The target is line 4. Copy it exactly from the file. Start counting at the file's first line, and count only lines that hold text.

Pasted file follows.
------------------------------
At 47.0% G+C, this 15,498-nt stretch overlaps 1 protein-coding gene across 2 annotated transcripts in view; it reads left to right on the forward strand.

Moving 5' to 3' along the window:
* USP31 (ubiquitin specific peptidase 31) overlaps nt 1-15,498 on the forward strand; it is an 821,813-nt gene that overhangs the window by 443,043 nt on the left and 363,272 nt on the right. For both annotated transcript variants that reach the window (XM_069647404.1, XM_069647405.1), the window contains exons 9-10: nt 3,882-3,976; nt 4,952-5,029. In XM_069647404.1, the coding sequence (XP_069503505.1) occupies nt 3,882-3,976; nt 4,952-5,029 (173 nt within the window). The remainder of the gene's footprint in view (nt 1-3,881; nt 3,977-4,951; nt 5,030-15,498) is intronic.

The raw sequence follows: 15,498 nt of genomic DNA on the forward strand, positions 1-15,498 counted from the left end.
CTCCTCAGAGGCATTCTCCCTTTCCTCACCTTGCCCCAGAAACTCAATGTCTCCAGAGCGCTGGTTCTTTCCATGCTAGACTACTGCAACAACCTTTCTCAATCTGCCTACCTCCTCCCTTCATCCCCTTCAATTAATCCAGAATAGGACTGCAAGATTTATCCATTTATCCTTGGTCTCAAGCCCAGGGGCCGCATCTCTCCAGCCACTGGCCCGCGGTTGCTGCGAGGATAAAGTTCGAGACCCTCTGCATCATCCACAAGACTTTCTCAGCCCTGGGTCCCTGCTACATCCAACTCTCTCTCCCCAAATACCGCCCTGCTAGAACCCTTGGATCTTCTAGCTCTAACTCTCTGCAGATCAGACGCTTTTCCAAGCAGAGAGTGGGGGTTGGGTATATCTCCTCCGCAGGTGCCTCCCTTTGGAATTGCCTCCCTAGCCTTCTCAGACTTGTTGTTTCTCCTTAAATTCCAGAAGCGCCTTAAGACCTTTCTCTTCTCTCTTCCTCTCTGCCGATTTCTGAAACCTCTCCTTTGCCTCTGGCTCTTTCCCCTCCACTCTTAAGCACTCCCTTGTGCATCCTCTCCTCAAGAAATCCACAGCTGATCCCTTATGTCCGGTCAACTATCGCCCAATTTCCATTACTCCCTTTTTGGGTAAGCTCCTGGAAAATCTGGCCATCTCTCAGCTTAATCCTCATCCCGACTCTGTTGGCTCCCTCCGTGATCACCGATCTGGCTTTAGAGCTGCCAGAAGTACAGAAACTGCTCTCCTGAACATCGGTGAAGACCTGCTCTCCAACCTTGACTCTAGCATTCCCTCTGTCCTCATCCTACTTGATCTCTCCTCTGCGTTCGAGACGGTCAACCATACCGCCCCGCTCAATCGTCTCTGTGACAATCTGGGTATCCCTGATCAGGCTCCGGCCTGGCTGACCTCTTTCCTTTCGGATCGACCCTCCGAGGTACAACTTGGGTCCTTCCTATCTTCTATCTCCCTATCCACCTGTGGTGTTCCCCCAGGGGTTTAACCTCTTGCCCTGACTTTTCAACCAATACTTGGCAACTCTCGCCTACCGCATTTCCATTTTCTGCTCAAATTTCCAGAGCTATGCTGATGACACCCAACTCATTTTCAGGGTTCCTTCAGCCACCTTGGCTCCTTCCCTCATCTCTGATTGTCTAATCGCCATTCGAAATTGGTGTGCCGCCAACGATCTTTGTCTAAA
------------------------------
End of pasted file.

The raw sequence follows: 15,498 nt of genomic DNA on the forward strand, positions 1-15,498 counted from the left end.